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The Motion Picture Association, The Walt Disney Company, Comcast, AT&T, Hallmark and Facebook are joining the list of companies that are rearranging their political contributions and business relationships to distance themselves from President Trump and the G.O.P. the week after supporters of the president rioted at the U.S. Capitol.
Several companies said that they had decided to withhold political contributions from the group of senators that voted to object to certifying the 2020 president election results last week. Sen. Ted Cruz, Sen. Josh Hawley, Sen. Cindy Hyde-Smith, Sen. Cynthia Lummis, Sen. Roger Marshall, Sen. John Kennedy, Sen. Rick Scott and Sen. Tommy Tuberville, who all sought to overturn results in Arizona and Pennsylvania, have faced backlash since.
AT&T, the parent company of WarnerMedia and DirecTV, said in a statement on Monday, “Employees on our Federal PAC Board convened a call today and decided to suspend contributions to members of Congress who voted to object to the certification of Electoral College votes last week.”
Comcast, the conglomerate that owns NBCUniversal and Sky Group, added in its own statement, “The peaceful transition of power is a foundation of America’s democracy. This year, that transition will take place among some of the most challenging conditions in modern history and against the backdrop of the appalling violence we witnessed at the U.S. Capitol last week. At this crucial time, our focus needs to be on working together for the good of the entire nation. Consistent with this view, we will suspend all of our political contributions to those elected officials who voted against certification of the electoral college votes, which will give us the opportunity to review our political giving policies and practices.”
On Tuesday, the Motion Picture Association and The Walt Disney Company announced that the two companies were taking similar measures in the aftermath of Jan. 6. “The Motion Picture Association is shocked and saddened by the horrific events at the U.S. Capitol last week. As such, we have decided to suspend for the foreseeable future all contributions to Members of Congress who voted to challenge the certification of the votes of the Electoral College,” executive vice president of U.S. government affairs Patrick Kilcur said. “What’s more, many MPA and member company employees, myself included, spent many years of our careers working in the Capitol as congressional staff. Our thoughts and prayers remain with our friends and colleagues who bravely endured last week’s assault — and continue to serve our country during these challenging times.”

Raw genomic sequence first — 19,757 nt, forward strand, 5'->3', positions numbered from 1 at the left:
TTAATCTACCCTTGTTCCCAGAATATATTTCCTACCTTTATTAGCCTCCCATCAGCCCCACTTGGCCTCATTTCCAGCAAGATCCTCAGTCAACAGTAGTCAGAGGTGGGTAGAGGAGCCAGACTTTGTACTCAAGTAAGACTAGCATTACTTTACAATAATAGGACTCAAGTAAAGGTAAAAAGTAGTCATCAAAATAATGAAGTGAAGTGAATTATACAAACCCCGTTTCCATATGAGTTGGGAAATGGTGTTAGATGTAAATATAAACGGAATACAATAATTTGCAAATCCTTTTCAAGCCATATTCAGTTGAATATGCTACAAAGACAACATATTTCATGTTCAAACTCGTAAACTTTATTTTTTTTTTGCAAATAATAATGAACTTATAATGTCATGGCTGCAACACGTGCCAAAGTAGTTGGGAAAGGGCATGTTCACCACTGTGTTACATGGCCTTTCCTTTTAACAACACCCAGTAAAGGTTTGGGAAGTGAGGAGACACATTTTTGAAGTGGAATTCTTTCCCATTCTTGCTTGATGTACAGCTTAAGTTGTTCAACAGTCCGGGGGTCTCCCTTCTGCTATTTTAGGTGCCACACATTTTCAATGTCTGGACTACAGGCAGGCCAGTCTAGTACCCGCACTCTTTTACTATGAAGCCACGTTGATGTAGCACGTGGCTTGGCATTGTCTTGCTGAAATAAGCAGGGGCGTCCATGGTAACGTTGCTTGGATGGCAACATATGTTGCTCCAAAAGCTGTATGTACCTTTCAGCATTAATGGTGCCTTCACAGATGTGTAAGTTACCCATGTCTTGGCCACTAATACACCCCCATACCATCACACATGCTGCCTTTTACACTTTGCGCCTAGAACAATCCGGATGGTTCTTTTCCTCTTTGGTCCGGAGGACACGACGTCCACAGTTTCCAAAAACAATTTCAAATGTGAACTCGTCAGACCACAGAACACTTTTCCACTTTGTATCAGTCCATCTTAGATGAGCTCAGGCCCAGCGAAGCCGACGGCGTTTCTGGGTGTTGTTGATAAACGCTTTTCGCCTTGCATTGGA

A Disney spokesperson added in a statement, “The insurrection at our nation’s Capitol was a direct assault on one of our country’s most revered tenets: the peaceful transition of power. In the immediate aftermath of that appalling siege, Members of Congress had an opportunity to unite—an opportunity that some sadly refused to embrace. In light of these events, we have decided we will not make political contributions in 2021 to lawmakers who voted to reject the certification of the Electoral College votes.”
Hallmark Cards, the Kansas City-based parent company of the Hallmark Channel, trended on Twitter on Monday after news outlets reported that company’s PAC had asked Senators Hawley and Marshall to return campaign contributions. The Hill reported that HALLPAC had donated $7,000 to Hawley and $5,000 to Marshall during their campaigns. “Hallmark believes the peaceful transition of power is part of the bedrock of our democratic system, and we abhor violence of any kind,” a Hallmark spokesperson said in a statement to THR. “The recent actions of Senators Josh Hawley and Roger Marshall do not reflect our company’s values. As a result, HALLPAC requested Sens. Hawley and Marshall to return all HALLPAC campaign contributions.”
After blocking Trump from its platform through at least the end of its presidency, Facebook also stated on Monday that it would suspend all political spending until at least March, The New York Times reported. The company added that it needed to review internal policies before making further contributions to either political party.
The P.G.A. of America targeted Trump more directly in its decision since last week’s siege on the Capitol. On Sunday, the group — which organizes an annual televised championship — announced that it would end its agreement to stage its 2022 Championship at Trump National Golf Club Bedminster. PGA of America president Jim Richerson said in a statement, “The PGA of America Board of Directors voted tonight to exercise the right to terminate the agreement to play the 2022 PGA Championship at Trump Bedminster.”
Other companies that have announced various measures suspending political donations since last week’s riot include American Express, JPMorgan Chase, Goldman Sachs, Citigroup, BP, Dow Chemical and Blue Cross Blue Shield, according to The New York Times.
Jan. 12, 7:07 p.m. Updated with the MPA and Disney’s statements.
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